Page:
Till, for low earth, she gains the skies!

VERSES ON THREE LADIES, Who filled up * Les Bouts Rimez and desired the AUTHOR to decide which was best.

WHEN the wife of old Jove, with the child of his brain,
And his § daughter so fair, attack'd the young swain;
Poor Paris was sadly bewilder'd to find,
To which of the fair-ones his heart was inclin'd;
[Page 158]Till at length, from his quiver, a mischievous shaft,
Little Cupid produc'd—at which the boy laugh'd—
Then gave it to Venus, who straight let it fly,
And sudden as light'ning reach'd Paris's eye;
For the queen of sweet smiles the shepherd then sighs,
And yields to bright Venus the laurel and prize.
Thus Damon was smitten with rapture and joy
When your contest, fair ladies, his thoughts did employ.
The praise of Madona vermilion'd his face
With blushes—for want of that virtue and grace,
Which her good-natur'd pen could so easily paint,
Tho' the portrait was bright and original taint.
Next Laura, accomplish'd in head and in heart,
Fair daughter of Clio produc'd her sweet art,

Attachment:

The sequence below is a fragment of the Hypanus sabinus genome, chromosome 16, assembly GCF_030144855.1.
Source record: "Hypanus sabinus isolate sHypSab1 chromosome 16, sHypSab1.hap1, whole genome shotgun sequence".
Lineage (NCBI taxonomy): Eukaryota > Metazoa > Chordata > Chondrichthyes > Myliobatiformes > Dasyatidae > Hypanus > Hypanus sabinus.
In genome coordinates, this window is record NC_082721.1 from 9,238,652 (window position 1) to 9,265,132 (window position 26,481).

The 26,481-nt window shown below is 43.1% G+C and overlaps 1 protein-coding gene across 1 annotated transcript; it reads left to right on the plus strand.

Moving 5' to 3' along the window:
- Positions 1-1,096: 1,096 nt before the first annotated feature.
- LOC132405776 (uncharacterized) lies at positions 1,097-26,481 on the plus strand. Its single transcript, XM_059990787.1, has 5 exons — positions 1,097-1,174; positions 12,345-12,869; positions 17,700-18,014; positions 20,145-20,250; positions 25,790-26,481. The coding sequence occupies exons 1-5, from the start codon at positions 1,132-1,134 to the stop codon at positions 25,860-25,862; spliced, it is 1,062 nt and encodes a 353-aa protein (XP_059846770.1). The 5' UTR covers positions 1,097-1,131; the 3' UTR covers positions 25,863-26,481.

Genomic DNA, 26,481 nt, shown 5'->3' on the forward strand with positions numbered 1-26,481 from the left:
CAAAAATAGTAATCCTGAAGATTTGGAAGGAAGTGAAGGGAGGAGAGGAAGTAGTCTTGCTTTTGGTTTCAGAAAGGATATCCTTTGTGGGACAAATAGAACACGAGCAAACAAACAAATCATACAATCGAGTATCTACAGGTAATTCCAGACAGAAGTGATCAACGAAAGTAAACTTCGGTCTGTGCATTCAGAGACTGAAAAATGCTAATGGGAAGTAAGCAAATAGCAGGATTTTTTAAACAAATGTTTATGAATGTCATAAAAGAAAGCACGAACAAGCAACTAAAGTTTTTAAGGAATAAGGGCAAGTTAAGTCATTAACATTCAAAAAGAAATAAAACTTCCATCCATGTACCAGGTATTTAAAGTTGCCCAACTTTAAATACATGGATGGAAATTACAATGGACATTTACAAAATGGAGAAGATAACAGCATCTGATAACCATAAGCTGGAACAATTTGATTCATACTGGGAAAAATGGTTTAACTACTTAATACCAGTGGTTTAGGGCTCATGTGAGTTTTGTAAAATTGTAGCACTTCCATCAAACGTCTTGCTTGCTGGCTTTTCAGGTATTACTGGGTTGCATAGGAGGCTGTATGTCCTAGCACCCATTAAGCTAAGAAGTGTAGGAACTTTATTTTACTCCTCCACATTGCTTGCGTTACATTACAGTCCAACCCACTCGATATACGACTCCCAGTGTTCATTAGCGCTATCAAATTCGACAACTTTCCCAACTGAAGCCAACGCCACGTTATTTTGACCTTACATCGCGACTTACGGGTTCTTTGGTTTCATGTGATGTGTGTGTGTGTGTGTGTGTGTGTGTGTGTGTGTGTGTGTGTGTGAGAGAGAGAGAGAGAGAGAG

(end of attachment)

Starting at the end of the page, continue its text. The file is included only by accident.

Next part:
Apollo himself, I fancy, with zeal,
Would wish to imprint the poetical seal.
The third tuneful lady that makes up the choir,
Entranc'd my poor brain, and my heart set on fire—
Ah, Clara! I fear the arrow of Cu',
Instead of the muse's soft weapon you drew;
Or why through my breast do such ecstacies roll,
And the throbs of sweet passion beat high in my soul.
[Page 159]In the name of Apollo, a sprig of green bays
I grant to each lady for her witty lays.

ANSWER BY LAURA, One of the THREE LADIES above mentioned.

'TIS true that Paris was a beau,
But yet was not polite;
For he on Ida's top could show
To two bright nymphs a slight.
Three fair ones begg'd him to decide
Which was the greatest beauty—
He might have sooth'd each lady's pride
And yet have done his duty.
To one he might have given shape,
And piercing eyes to t'other;
Then had he made a good escape,
And sav'd a mighty pother.
[Page 160]
Minerva then had dwelt in peace,
And JUNO, without passion,
Have caus'd a ten years war to cease,
And sav'd old Priam's nation.